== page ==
Fast forward a couple of decades and Mr. C is now living in the United States playing on a club soccer team. One of his teammates told him about a newly-ordained priest from ‘the old country’ who had just been assigned to Ferndale Seminary in the next town. This young cleric was suffering from a bout of homesickness. Norwalk had a tightknit Irish community at the time, and Mr. C was as he describes, “the frontman for Irish immigrants.” He’d help them get jobs and settle into the community. The Irish connection must have been strong because when Mr. C heard about what he refered to as a ‘landsman’ in distress, he took it upon himself to walk (he didn’t own a car) the six miles to bring a little comfort to this man – a taste of home in the form of a loaf of Irish raisin bread. That priest turned out to be the son of Mr. C’s motherly co-worker at the factory in Belfast all those years ago.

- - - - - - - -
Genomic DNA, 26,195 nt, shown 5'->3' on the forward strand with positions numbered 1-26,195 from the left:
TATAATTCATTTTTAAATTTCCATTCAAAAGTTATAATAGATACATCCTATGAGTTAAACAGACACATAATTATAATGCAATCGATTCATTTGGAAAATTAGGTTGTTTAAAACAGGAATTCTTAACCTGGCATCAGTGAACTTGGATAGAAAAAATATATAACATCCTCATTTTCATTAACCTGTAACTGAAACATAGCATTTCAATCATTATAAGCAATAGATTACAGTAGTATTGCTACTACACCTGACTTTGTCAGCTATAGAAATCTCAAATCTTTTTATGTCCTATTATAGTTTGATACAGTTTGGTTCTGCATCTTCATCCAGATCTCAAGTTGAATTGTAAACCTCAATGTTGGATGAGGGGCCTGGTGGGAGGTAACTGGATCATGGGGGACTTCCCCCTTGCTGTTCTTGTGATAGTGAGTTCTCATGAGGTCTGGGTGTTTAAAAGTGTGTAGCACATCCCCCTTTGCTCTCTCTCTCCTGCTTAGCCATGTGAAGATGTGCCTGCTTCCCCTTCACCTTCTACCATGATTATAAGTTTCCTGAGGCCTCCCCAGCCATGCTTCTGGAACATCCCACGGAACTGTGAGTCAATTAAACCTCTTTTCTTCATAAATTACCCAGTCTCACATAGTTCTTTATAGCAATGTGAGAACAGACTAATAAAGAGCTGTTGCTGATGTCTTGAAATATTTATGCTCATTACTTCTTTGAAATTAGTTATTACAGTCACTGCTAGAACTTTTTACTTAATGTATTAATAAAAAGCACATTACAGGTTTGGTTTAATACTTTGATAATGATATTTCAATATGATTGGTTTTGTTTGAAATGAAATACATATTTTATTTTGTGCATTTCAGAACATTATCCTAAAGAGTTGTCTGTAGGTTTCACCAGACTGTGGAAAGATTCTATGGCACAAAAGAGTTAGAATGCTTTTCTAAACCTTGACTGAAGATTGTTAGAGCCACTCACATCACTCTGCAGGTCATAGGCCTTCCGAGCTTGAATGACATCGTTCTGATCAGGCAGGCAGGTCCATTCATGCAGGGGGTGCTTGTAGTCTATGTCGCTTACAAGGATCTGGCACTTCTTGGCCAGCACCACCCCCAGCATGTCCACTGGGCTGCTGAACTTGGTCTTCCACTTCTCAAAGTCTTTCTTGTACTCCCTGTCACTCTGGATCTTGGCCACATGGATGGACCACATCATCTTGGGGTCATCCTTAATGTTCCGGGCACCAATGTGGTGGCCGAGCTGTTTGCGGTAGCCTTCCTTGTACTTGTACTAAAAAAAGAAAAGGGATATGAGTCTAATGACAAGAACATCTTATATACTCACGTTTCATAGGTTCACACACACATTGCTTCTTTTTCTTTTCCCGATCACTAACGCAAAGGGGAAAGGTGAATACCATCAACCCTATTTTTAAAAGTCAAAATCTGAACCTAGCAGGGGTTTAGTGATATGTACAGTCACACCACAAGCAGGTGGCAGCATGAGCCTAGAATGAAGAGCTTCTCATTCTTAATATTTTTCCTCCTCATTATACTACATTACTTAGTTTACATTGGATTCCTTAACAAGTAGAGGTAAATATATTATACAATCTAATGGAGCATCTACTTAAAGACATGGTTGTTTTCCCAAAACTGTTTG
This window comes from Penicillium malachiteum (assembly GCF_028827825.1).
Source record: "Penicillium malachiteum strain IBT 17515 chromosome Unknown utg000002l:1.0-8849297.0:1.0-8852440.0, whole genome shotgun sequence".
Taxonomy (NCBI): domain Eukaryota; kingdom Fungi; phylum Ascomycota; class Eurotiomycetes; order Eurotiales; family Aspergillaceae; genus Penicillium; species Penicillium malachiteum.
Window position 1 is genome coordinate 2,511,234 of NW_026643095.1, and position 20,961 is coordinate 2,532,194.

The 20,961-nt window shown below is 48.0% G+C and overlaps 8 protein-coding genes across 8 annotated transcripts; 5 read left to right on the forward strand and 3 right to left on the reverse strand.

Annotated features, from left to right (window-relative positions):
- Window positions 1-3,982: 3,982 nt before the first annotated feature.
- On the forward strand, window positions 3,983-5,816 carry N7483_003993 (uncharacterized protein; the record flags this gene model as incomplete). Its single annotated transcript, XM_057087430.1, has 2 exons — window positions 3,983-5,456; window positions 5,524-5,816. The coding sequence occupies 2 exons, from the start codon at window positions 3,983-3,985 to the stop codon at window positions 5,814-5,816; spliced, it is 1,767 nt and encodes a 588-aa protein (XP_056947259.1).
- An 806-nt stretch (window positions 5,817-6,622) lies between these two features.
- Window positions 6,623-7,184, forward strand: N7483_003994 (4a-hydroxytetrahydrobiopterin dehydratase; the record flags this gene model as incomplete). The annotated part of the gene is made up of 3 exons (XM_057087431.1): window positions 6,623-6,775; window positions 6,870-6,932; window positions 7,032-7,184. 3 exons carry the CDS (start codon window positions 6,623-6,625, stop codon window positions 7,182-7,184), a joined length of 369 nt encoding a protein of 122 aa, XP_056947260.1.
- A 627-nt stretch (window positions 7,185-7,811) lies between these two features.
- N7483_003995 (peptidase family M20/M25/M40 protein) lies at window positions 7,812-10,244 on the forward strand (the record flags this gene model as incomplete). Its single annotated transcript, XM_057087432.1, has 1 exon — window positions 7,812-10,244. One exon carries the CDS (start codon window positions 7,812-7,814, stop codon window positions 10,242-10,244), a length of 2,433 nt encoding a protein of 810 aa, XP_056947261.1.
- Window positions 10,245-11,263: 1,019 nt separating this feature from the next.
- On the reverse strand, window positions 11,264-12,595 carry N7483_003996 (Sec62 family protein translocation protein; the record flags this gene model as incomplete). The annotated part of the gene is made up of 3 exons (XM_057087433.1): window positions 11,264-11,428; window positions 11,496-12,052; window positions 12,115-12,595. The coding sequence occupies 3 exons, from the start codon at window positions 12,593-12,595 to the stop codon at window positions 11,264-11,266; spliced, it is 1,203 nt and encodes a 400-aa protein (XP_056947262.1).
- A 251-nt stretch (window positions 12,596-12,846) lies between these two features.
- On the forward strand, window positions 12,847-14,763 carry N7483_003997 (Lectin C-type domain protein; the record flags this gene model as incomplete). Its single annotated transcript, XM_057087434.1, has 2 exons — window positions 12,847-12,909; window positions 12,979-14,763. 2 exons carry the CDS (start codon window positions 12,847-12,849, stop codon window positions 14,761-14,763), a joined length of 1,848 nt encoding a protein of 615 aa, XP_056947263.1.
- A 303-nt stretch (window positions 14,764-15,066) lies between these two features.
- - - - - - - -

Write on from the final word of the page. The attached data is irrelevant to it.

We all have the ability to choose to perform acts of kindness expressing a similar generosity of spirit in whatever neighborhood we find ourselves. It isn’t confined by boundaries or circumstances - especially today when we can connect with neighbors across the globe just as easily as those across the street. The world is now our neighborhood.